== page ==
You‘ve probably heard the term “small lot wines” and took a guess that it refers to wine produced in limited quantities. You would of course be right, but there’s more to it than that. A small lot wine can be produced at a very large winery or a very small winery, or anything in between. As you can imagine, a wine that is made in small quantities is special. Obviously not everyone can have it because not a lot is made, and it generally sells out fast. From either small or large wineries, the end product is generally remarkable and as I define it, comes in 1 -200 case lots.

I tend to like small wineries, making small lot wines. A visit to a small winery often means there’s a good chance of meeting the owner and/or winemaker, which often produces a memorable experience. It’s often said that small wineries use less chemical and sulfide. Maybe – maybe not. I do know that small-lot wineries usually concentrate on the vineyard and the appellation where the grapes selected for the small lot wine is located. That’s a good thing. In small-lot bottling, the winery often notes on the label which vineyard the grapes came from. This is called a vineyard designation. It’s a sort of shout out to the grower who was responsible for these special grapes. You can be somewhat sure that a vineyard designated wine is going to be a bit more expensive – but definitely worth it. Once you find a vineyard you like, it’s great following it over the next 5 years or so.

In my wine tasting travels to Washington State this past week, I was introduced to Robert Ramsay Cellars by Anthony Baliola, one of the mangers of Hotel Vintage Park in Seattle. Anthony is passionate about Washington Wines. He had asked me if I had found a favourite Washington wine on my trip. I had to answer honestly and say, no. The wines I tasted were good, but none great so far. He smiled and with a twinkle in his eye said, “I think I may be able to change your mind tonight. I am going to send a bottle of Cab to your room that is going to WOW you.” He was right. The 2007 Cabernet Sauvignon was a WOW as it showcased Yakima grapes from Upland Vineyards. Smooth, yet complex, this is a fruit forward, medium bodied wine tasting of vanilla and oak with underlying cherry, blueberry and berry-like fruit ; good mouth feel. Winemaker notes, “Our 2007 Snipes Mountain Cabernet Sauvignon was blended with 2% Mourvedre to enhance an already complex but subtle profile. The thirty year old vines from the Upland Vineyards produce a low fruit yield on a south facing slope, resulting in wonderful hang time and good acid at maturity. We aged the wine in French Oak barrels from the Vicard cooperage to form a round and well balanced wine. 119 cases made.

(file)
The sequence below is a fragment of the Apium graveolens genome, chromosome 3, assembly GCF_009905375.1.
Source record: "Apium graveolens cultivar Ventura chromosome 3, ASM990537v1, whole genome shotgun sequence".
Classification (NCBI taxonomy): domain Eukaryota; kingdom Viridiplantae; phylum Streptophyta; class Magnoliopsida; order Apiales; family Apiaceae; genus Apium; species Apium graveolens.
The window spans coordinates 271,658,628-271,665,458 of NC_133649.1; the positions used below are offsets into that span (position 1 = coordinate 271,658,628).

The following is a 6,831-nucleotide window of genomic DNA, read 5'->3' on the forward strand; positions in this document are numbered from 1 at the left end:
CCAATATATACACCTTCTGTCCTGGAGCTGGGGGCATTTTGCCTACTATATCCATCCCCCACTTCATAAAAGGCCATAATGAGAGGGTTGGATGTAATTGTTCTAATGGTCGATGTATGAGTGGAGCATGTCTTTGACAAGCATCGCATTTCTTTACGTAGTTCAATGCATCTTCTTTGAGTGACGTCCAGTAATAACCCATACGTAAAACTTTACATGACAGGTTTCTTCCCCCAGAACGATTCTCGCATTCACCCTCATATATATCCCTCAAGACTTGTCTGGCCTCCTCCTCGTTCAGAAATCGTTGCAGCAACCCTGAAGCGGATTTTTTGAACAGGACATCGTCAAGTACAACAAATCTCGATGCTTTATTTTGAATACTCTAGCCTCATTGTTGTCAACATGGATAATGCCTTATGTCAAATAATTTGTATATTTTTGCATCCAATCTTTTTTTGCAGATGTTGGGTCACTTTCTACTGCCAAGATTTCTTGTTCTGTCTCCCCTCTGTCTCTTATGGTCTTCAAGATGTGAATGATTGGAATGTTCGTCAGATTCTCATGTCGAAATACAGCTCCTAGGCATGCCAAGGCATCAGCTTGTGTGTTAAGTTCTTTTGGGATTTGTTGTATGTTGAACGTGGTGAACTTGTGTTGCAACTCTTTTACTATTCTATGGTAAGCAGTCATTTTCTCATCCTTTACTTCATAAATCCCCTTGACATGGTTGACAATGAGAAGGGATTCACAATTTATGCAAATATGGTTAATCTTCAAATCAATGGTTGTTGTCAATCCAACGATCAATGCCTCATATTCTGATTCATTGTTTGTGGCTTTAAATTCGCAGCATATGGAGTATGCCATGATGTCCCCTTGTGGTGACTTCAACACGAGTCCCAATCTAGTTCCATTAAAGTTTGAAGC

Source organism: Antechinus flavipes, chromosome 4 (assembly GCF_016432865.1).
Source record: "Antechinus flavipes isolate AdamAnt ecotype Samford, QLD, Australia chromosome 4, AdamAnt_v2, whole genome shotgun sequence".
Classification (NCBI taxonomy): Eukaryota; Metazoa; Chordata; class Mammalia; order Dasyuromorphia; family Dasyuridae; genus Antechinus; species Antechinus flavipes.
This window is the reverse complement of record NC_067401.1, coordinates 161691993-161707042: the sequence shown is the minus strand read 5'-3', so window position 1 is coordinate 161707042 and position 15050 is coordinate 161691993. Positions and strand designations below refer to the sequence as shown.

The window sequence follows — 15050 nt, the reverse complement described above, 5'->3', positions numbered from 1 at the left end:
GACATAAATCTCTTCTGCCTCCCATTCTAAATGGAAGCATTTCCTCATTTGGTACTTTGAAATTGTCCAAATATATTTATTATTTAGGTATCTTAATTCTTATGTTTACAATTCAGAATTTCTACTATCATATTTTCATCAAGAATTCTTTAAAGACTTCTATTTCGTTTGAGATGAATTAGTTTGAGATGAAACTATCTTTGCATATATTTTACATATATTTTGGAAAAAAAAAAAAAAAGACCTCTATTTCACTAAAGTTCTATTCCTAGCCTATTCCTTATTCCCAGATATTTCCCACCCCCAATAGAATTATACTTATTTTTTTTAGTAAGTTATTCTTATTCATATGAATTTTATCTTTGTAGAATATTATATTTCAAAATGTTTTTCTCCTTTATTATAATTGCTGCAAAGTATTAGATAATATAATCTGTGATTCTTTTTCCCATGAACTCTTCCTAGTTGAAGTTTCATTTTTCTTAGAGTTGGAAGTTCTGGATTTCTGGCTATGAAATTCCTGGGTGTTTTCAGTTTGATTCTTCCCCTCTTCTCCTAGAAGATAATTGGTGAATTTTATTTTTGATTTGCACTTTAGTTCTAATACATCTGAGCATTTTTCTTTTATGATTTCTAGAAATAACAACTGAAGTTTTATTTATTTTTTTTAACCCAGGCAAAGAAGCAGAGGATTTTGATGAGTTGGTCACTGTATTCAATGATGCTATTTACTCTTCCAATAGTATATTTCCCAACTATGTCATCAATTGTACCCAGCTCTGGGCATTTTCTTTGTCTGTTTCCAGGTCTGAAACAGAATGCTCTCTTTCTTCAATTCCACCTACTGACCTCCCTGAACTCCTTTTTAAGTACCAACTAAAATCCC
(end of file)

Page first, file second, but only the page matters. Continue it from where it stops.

Lesson learned. When in Seattle, stay the night at Hotel Vintage Park and have a serious wine discussion with Anthony Baliola. The fact that he is responsible for the nightly 5 pm – 6 pm tastings at this wine-themed hotel is a BIG Plus. The fact that he “found” this small lot winery and has them pour at some of his tastings, says a lot about Anthony and those that support Washington State Wines.

Open only on Saturdays in Woodinville, WA, 19495 144th Avenue NE #235) Robert Ramsay Cellars makes just a few hundred cases of wine per year. They’re known for their Syrah, but as I said, their CAB rocks big time. If you’re intrigued, take a moment to meet the owner/ winemaker through this somewhat quirky but charming video: https://www.youtube.com/watch?v=AoLHlFtRs9E .

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